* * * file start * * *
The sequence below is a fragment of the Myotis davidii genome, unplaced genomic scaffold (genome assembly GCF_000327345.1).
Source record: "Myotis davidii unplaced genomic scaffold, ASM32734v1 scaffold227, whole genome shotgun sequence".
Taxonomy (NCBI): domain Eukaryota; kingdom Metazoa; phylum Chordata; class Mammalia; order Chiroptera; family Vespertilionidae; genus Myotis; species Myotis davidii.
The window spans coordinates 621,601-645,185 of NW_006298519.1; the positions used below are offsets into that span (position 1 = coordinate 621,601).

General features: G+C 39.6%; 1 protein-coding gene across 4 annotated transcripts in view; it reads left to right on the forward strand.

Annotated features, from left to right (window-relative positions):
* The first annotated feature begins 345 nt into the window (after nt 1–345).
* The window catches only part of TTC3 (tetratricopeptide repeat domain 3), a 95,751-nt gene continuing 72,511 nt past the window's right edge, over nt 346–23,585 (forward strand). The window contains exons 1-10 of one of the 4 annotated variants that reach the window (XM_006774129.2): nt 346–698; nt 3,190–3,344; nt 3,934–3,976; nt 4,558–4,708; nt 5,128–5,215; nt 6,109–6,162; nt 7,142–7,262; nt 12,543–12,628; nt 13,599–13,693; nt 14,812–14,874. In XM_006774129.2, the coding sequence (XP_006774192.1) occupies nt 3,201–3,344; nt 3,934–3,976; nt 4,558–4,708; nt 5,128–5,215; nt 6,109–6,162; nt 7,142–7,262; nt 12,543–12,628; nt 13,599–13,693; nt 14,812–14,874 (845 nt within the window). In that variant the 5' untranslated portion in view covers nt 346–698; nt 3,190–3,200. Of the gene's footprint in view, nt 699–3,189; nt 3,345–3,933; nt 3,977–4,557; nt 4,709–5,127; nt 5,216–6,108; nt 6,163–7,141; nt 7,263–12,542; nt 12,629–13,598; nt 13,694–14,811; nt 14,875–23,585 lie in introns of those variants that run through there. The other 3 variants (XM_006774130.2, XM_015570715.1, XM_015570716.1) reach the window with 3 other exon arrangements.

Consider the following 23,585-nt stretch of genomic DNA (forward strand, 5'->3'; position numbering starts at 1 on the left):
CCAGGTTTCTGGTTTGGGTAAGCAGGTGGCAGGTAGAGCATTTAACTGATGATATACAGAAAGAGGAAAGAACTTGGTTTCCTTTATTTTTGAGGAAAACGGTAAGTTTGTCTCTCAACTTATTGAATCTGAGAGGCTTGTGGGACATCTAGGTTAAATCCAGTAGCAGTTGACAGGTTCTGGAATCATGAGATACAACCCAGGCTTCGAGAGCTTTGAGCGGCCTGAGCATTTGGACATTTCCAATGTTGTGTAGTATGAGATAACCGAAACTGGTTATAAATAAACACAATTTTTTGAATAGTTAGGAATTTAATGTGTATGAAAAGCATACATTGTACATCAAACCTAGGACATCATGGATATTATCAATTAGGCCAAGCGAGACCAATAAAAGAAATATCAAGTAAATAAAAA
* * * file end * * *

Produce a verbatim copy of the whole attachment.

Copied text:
The sequence below is a fragment of the Myotis davidii genome, unplaced genomic scaffold (genome assembly GCF_000327345.1).
Source record: "Myotis davidii unplaced genomic scaffold, ASM32734v1 scaffold227, whole genome shotgun sequence".
Taxonomy (NCBI): domain Eukaryota; kingdom Metazoa; phylum Chordata; class Mammalia; order Chiroptera; family Vespertilionidae; genus Myotis; species Myotis davidii.
The window spans coordinates 621,601-645,185 of NW_006298519.1; the positions used below are offsets into that span (position 1 = coordinate 621,601).

General features: G+C 39.6%; 1 protein-coding gene across 4 annotated transcripts in view; it reads left to right on the forward strand.

Annotated features, from left to right (window-relative positions):
* The first annotated feature begins 345 nt into the window (after nt 1–345).
* The window catches only part of TTC3 (tetratricopeptide repeat domain 3), a 95,751-nt gene continuing 72,511 nt past the window's right edge, over nt 346–23,585 (forward strand). The window contains exons 1-10 of one of the 4 annotated variants that reach the window (XM_006774129.2): nt 346–698; nt 3,190–3,344; nt 3,934–3,976; nt 4,558–4,708; nt 5,128–5,215; nt 6,109–6,162; nt 7,142–7,262; nt 12,543–12,628; nt 13,599–13,693; nt 14,812–14,874. In XM_006774129.2, the coding sequence (XP_006774192.1) occupies nt 3,201–3,344; nt 3,934–3,976; nt 4,558–4,708; nt 5,128–5,215; nt 6,109–6,162; nt 7,142–7,262; nt 12,543–12,628; nt 13,599–13,693; nt 14,812–14,874 (845 nt within the window). In that variant the 5' untranslated portion in view covers nt 346–698; nt 3,190–3,200. Of the gene's footprint in view, nt 699–3,189; nt 3,345–3,933; nt 3,977–4,557; nt 4,709–5,127; nt 5,216–6,108; nt 6,163–7,141; nt 7,263–12,542; nt 12,629–13,598; nt 13,694–14,811; nt 14,875–23,585 lie in introns of those variants that run through there. The other 3 variants (XM_006774130.2, XM_015570715.1, XM_015570716.1) reach the window with 3 other exon arrangements.

Consider the following 23,585-nt stretch of genomic DNA (forward strand, 5'->3'; position numbering starts at 1 on the left):
CCAGGTTTCTGGTTTGGGTAAGCAGGTGGCAGGTAGAGCATTTAACTGATGATATACAGAAAGAGGAAAGAACTTGGTTTCCTTTATTTTTGAGGAAAACGGTAAGTTTGTCTCTCAACTTATTGAATCTGAGAGGCTTGTGGGACATCTAGGTTAAATCCAGTAGCAGTTGACAGGTTCTGGAATCATGAGATACAACCCAGGCTTCGAGAGCTTTGAGCGGCCTGAGCATTTGGACATTTCCAATGTTGTGTAGTATGAGATAACCGAAACTGGTTATAAATAAACACAATTTTTTGAATAGTTAGGAATTTAATGTGTATGAAAAGCATACATTGTACATCAAACCTAGGACATCATGGATATTATCAATTAGGCCAAGCGAGACCAATAAAAGAAATATCAAGTAAATAAAAA